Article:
The Torah describes Rachel as having beautiful features and a beautiful complexion, and Leah as having tender eyes.1

It’s unusual for the Torah to spill ink illustrating the people or places mentioned. It is also unusual that Leah is (seemingly) publicly disparaged. On principle, the Torah goes out of its way to avoid unnecessary critical descriptions, and yet it openly contrasts Rachel’s beauty to Leah’s tender eyes. In light of this principle, the biblical commentator Rashi deduces that Leah’s tender eyes allude to her incessant weeping: her eyes were red and soft from the many tears she shed. She wept in prayer, entreating G‑d to shift the course of her destiny. She had been destined to marry Esau, coarse and corrupt as he was, and she prayed earnestly that her fate be changed.

So potent were her prayers that she married Jacob instead of Esau. Leah’s prayers, like a perfectly poised arrow, reach straight to heaven, and her fate shiftsThe Talmud displays Leah as the paradigm of effective prayer, because her communication with G‑d actually rewrote her life’s script. She is identified by the Torah with her tears, an expression of the fresh enthusiasm and tender sincerity of her compelling prayers. Day in and day out she lifted her voice to heaven, and her words never became stale from repetition.

Later, when Leah was expecting her seventh child, she prayed to G‑d that it not be a baby boy, lest she appropriate so many of the twelve sons destined to Jacob that her sister Rachel would be left to contribute just one. Miraculously, the male fetus in her womb flipped genders and became a female baby—Dinah. Once again, Leah’s prayers, like a perfectly poised arrow, reach straight to heaven, and her fate shifts.

The great rebbe and Kabbalist Rabbi Schneur Zalman of Liadi explains that Leah’s soul stemmed from the world of thought, while Rachel’s soul was from the world of speech. Leah was introspective, a master of meditation and internal communication, plumbing the depths of her soul and always emerging with a newfound appreciation of G‑d. She was a paradigm of humility and innocence, her eyes tender from an outpouring of fresh emotion.

Rachel was different. She was a communicator, charismatic and appealing to others. She commanded a sphere of influence. Her beautiful complexion alludes to the shining of her countenance. Her Hebrew name, Rochel, is numerically equivalence to the phrase vayehi ohr, “and there was light,” both equaling 238. With Rachel there was light; the environment was illuminated with her presence.

This explains Jacob’s unusually dramatic reaction to Rachel. Moments after meeting her, “Jacob kissed Rachel, and he raised his voice and wept.”2 Jacob realized that he was destined to breed a family that would become the chosen nation, the nation that would be a light unto the world. His twelve children would have to uphold the torch of morality and spirituality in a world that would often resist this message. And here was Rachel, a character perfectly suited for the job. She could mother and groom a family of effective communicators.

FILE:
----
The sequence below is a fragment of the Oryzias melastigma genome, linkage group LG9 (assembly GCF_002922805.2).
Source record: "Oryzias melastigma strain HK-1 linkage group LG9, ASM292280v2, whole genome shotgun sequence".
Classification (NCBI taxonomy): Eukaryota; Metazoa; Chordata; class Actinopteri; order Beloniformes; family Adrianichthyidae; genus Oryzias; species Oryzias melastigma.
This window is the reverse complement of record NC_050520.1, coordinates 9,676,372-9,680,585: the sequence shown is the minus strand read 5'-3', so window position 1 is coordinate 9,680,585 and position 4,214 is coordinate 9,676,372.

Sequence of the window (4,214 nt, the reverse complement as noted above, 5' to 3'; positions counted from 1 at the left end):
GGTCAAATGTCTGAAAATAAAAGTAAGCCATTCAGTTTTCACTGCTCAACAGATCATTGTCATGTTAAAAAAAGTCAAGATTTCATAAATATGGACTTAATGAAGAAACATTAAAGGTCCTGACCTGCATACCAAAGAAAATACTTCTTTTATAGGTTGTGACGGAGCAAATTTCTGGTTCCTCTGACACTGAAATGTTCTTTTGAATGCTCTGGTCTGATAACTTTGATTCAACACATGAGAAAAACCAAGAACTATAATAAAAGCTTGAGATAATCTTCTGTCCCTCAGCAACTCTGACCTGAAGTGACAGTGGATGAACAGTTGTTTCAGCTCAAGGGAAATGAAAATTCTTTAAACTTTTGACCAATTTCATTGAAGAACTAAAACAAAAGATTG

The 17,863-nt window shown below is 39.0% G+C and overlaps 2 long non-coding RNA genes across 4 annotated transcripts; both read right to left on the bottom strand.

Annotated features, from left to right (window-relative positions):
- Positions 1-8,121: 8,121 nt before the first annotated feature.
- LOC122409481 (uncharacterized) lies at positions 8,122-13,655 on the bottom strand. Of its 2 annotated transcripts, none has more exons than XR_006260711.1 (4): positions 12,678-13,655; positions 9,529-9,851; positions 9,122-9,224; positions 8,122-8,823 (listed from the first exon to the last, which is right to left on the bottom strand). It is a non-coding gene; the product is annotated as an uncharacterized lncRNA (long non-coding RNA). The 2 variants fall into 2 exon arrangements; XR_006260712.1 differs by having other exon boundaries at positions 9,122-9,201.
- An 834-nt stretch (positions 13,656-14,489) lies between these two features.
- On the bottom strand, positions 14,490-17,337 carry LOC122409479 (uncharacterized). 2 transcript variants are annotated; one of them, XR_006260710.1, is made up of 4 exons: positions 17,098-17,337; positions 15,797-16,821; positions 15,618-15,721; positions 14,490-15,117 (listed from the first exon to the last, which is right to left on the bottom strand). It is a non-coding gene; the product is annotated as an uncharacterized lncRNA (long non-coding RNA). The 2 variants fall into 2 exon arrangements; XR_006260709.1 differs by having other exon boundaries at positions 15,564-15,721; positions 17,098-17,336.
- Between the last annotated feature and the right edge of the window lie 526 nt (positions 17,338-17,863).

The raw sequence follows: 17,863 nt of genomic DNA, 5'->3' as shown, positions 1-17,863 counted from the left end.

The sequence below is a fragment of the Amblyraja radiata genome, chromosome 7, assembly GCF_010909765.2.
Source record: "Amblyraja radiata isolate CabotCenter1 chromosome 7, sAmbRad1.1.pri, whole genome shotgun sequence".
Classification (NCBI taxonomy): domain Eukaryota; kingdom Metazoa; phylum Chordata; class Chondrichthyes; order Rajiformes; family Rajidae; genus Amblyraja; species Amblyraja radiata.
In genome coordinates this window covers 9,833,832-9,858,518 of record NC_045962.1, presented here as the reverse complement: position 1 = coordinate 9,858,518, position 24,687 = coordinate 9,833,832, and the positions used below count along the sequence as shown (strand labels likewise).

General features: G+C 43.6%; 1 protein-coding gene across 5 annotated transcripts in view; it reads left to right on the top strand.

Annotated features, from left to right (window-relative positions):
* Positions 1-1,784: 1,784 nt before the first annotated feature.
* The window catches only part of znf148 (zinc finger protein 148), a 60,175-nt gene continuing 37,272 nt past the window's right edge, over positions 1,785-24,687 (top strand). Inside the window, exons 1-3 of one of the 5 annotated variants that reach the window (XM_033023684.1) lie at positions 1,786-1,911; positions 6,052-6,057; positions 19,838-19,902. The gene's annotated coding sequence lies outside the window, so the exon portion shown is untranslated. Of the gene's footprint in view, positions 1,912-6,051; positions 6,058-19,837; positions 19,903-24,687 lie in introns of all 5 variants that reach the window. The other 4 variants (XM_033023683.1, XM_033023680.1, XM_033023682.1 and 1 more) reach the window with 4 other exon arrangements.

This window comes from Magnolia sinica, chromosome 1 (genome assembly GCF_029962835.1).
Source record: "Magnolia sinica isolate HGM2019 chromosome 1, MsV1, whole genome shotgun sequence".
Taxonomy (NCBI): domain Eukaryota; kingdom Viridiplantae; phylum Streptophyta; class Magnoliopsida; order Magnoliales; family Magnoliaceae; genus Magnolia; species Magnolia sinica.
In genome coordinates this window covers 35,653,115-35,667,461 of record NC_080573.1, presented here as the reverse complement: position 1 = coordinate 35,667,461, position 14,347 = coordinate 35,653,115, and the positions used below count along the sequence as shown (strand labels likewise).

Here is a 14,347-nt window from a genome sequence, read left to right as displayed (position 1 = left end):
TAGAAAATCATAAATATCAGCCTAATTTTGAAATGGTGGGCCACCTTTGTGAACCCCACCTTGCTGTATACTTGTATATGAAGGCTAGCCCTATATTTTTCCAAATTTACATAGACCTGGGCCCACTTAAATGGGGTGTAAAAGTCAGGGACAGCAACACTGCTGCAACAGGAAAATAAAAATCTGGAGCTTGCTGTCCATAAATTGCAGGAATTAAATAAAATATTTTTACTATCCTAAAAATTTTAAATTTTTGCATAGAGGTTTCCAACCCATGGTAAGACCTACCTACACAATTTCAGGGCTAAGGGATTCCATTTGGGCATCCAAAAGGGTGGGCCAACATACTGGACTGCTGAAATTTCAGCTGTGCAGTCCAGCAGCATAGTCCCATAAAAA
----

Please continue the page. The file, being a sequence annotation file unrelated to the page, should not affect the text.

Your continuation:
Why then did Jacob raise his voice and weep? Here too Rashi explains, based on the Midrash. Jacob saw in Rachel the perfect spouse and the perfect mother; but what troubled him was the knowledge that Rachel would not be buried with him. He understood that their lack of posthumous unity reflected a lack of perfection in their united mission. This perplexed and saddened Jacob, and he wept.

What Jacob did not realize was that the missing component in the construction of his family and of the Jewish nation was Leah. The missing component in the construction of his family and of the Jewish nation was LeahRachel may have been able to contribute to the Jewish PR department, but Leah was needed to add the element of introspection and genuine prayer. Rachel’s quality of communication and influence would be needed most when her children were in galut, exile, an unsupportive environment outside of Israel. Leah’s qualities would be needed when the Jews would be safe and supported, left only to further develop their relationship with their Creator.

Jacob thought of his time in galut, and saw Rachel as perfection. But no sooner did his family leave Charan—their personal galut—and travel towards the holy land of Israel did Rachel die, her mission complete. She left Joseph, a son who inherited her capacity to create a dynamic sphere of influence. He would lead an entire country towards prosperity. Leah’s sons, by contrast, spent their time as shepherds, meditating in the pastures as they walked beside their flock. Even in Egypt, they lived an insulated life in the city of Goshen.

Both Rachel and Leah mothered the Jewish nation. Rachel instilled within us the strength to exude a powerful and far-reaching aura of influence. Leah gifted us with the strength to tug at our soul strings and talk to G‑d with integrity.3